Now they haven’t been wondering about the value of sex…since everything from amoebas to zebras has sex, it must be pretty important. No, the hard part has been figuring out why it is so beneficial.

On balance it can seem that the minuses of disease risk and passing on only half of your DNA outweighs the benefits of the combining two individual sets of DNA for some brand new combination. A new study by McDonald and coworkers in Nature using our old friend S. cerevisiae provides compelling evidence for a couple of ways that sex is good for a species.

First it is a way of combining individual beneficial mutations into a single individual. Now rather than having a couple of well adapted individuals battling for supremacy, the mutations can merge into one super beast that can outcompete everyone else.

This benefit, recombination speeds adaptation by eliminating competition among beneficial mutations, had been predicted and goes by the name of the Fisher-Muller effect. But this is the first time scientists have actually seen it playing out at the DNA level.

The second big benefit of sex is freeing good mutations from a bad genetic background. Now the beneficial mutation is not weighed down by other negative mutations. It’s like finally getting rid of that concrete block tied around your ankle.

Yeast is an ideal system for studying the benefits of sex because it can happily exist as a sexual or asexual creature. This means that researchers can directly compare the two in the same experiment. Which is just what McDonald and coworkers did.

They followed 6 sexual and 12 asexual populations through about 1000 generations of adaptation. The only difference between the asexual and sexual populations was, as you might have guessed, sex.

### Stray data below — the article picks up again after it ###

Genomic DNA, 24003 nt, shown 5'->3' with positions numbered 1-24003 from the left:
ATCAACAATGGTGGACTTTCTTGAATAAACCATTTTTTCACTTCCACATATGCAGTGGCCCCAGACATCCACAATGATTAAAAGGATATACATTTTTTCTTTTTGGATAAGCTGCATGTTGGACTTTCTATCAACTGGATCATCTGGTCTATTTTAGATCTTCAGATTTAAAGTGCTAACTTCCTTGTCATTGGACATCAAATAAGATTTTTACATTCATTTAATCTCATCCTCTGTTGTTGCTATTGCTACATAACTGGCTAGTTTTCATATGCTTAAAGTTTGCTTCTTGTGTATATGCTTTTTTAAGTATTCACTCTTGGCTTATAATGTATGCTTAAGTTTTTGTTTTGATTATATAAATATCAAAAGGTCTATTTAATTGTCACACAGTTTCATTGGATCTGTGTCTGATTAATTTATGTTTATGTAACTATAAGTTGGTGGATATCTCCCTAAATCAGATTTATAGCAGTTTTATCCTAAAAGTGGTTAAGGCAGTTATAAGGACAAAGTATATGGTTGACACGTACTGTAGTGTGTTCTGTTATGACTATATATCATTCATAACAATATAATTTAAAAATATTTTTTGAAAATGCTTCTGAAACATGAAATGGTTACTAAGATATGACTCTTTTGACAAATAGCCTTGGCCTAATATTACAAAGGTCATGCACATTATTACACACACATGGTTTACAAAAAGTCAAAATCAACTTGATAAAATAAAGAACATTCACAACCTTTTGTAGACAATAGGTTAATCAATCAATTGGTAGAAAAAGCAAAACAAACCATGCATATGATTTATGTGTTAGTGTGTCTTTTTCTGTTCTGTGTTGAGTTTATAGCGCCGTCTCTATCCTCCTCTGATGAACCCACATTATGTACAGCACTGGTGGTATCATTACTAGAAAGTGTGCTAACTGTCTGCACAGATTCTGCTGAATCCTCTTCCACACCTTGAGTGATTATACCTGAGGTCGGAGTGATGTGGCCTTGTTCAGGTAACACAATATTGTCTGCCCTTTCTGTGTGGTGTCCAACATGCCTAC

The sexual populations included 11 bouts of sex. In other words, every 90 generations or so, an ‘alpha’ cell would swipe left and find an ‘a’ cell to hook up with.

As expected and has been seen before, the sexual populations were much better adapted to their environment than were the asexual populations. Sex is clearly a good thing! The next step was to tally up the mutations in each population to try to figure out why.

What McDonald and coworkers found was that there wasn’t a lot of difference in the mutations that crop up in each. Over time, both groups had about the same number and ratio of intergenic, synonymous, and nonsynonymous mutations.

The big difference between the asexual and the sexual populations was in the mutations that became fixed. In the sexual group, most mutations were weeded out over time. In their experiment, 78% of mutations became fixed in the asexual population while only 16% hung around in the sexual population.

Even the birds and the bees do it! Image from

Sheer numbers wasn’t the only difference between the two either. The kinds of mutations that became fixed differed significantly in both as well.

In the asexual population, each of the three kinds of mutations fixed at around the same rate. Around 75-80% of intergenic, synonymous and nonsynonymous mutations became established in this population.

It was a different story in the sexual population. Here, 22% of the nonsynonymous, 11% of the intergenic and none of the synonymous mutations became fixed. It seems like only mutations that make a difference end up getting selected for.

Further analysis revealed two big reasons why the two populations differed. First, good mutations ended up getting stuck with other bad mutations in the asexual population. This blunted the positive effects of the beneficial mutation.

And second, the various good mutations tended to be spread out among different groups in the asexual population. The end result was that instead of working together, these groups battled each other for supremacy resulting in some beneficial mutations being lost.

So no need to wonder anymore about the benefits of sex to a species. It is a strong purifier, weeding out unimportant or damaging mutations and a powerful aggregator, squirrelling all the good ones into one group. No wonder most every beast does it!

by Barry Starr, Ph.D., Director of Outreach Activities, Stanford Genetics

Join SGD at The Allied Genetics Conference

February 29, 2016